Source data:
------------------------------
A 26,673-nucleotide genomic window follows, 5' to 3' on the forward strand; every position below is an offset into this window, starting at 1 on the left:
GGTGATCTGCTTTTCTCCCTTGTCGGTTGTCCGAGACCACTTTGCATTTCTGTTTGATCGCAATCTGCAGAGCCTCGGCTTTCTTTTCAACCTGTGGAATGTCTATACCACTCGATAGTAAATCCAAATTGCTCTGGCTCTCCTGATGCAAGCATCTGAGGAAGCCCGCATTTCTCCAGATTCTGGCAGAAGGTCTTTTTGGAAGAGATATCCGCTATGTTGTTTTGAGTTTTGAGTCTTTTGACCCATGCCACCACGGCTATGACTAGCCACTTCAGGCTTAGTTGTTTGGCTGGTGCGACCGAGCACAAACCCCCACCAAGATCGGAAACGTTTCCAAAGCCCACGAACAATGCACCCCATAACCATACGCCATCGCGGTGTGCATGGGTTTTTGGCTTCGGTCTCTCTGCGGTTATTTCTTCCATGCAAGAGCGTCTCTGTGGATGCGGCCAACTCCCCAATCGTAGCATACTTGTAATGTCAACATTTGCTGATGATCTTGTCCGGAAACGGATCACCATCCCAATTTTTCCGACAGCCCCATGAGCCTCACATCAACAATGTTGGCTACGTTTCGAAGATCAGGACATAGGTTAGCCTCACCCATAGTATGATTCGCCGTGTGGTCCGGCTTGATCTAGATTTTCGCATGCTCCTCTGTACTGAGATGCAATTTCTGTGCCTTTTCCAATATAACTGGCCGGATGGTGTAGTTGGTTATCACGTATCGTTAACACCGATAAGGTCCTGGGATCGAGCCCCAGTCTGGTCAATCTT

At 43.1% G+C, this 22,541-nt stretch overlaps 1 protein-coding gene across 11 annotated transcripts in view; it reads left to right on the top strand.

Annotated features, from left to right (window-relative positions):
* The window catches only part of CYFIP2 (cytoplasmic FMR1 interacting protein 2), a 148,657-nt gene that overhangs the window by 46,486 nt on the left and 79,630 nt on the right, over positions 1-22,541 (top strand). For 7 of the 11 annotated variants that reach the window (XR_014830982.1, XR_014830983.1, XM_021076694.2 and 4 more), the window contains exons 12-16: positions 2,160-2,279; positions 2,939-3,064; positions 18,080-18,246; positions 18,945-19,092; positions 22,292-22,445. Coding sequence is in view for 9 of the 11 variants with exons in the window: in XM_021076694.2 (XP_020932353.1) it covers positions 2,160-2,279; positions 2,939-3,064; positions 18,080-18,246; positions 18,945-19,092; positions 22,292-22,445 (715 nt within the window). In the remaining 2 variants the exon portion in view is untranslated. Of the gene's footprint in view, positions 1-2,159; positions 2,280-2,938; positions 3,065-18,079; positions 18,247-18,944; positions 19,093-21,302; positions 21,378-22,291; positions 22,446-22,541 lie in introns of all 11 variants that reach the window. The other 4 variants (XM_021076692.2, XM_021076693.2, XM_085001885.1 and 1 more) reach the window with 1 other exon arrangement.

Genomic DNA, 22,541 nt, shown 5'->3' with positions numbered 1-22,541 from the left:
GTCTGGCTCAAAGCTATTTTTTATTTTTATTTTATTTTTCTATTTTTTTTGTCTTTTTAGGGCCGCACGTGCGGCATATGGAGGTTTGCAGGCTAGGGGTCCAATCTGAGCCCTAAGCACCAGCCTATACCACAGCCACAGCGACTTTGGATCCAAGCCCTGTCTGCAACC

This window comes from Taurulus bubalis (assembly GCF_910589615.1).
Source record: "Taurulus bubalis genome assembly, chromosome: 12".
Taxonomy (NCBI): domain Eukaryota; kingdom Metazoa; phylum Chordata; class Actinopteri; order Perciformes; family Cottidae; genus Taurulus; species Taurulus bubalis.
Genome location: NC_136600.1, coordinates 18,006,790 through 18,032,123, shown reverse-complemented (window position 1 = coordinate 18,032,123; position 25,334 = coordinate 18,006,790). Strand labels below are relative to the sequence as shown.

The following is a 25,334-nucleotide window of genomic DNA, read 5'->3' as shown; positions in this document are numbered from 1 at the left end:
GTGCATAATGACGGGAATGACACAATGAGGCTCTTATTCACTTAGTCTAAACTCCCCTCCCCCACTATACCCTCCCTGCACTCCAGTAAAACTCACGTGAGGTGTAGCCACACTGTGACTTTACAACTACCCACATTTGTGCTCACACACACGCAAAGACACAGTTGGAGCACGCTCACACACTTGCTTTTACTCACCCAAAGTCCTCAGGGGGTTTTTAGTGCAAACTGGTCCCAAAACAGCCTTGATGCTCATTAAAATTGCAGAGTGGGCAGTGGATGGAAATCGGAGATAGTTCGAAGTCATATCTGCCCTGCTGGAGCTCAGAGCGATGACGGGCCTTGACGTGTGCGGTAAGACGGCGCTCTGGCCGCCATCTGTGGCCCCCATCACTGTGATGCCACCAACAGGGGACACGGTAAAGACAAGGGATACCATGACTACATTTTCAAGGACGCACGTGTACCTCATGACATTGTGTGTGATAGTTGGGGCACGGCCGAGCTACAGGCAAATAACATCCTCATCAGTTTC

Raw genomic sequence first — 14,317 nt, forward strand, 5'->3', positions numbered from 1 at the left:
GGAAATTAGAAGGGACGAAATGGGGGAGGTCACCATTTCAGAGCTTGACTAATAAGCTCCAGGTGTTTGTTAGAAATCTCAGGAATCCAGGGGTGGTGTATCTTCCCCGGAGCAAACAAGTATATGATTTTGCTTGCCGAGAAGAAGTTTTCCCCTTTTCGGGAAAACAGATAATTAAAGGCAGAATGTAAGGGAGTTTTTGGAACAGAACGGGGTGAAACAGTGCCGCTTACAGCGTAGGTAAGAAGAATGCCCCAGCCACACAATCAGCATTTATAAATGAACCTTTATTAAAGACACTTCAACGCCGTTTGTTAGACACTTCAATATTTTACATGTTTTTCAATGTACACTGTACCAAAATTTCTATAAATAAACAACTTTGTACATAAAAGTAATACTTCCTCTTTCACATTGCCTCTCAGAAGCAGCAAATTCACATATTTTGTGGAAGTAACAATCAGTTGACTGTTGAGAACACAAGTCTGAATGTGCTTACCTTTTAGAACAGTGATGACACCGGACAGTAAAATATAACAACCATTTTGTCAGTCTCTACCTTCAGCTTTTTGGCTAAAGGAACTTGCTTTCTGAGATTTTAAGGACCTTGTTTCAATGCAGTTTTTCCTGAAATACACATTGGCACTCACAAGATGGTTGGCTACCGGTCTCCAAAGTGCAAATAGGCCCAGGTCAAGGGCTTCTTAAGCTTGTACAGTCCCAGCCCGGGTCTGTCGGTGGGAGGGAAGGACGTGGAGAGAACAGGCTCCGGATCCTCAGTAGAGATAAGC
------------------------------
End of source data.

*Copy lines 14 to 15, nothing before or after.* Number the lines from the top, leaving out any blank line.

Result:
Raw genomic sequence first — 14,317 nt, forward strand, 5'->3', positions numbered from 1 at the left:
GGAAATTAGAAGGGACGAAATGGGGGAGGTCACCATTTCAGAGCTTGACTAATAAGCTCCAGGTGTTTGTTAGAAATCTCAGGAATCCAGGGGTGGTGTATCTTCCCCGGAGCAAACAAGTATATGATTTTGCTTGCCGAGAAGAAGTTTTCCCCTTTTCGGGAAAACAGATAATTAAAGGCAGAATGTAAGGGAGTTTTTGGAACAGAACGGGGTGAAACAGTGCCGCTTACAGCGTAGGTAAGAAGAATGCCCCAGCCACACAATCAGCATTTATAAATGAACCTTTATTAAAGACACTTCAACGCCGTTTGTTAGACACTTCAATATTTTACATGTTTTTCAATGTACACTGTACCAAAATTTCTATAAATAAACAACTTTGTACATAAAAGTAATACTTCCTCTTTCACATTGCCTCTCAGAAGCAGCAAATTCACATATTTTGTGGAAGTAACAATCAGTTGACTGTTGAGAACACAAGTCTGAATGTGCTTACCTTTTAGAACAGTGATGACACCGGACAGTAAAATATAACAACCATTTTGTCAGTCTCTACCTTCAGCTTTTTGGCTAAAGGAACTTGCTTTCTGAGATTTTAAGGACCTTGTTTCAATGCAGTTTTTCCTGAAATACACATTGGCACTCACAAGATGGTTGGCTACCGGTCTCCAAAGTGCAAATAGGCCCAGGTCAAGGGCTTCTTAAGCTTGTACAGTCCCAGCCCGGGTCTGTCGGTGGGAGGGAAGGACGTGGAGAGAACAGGCTCCGGATCCTCAGTAGAGATAAGC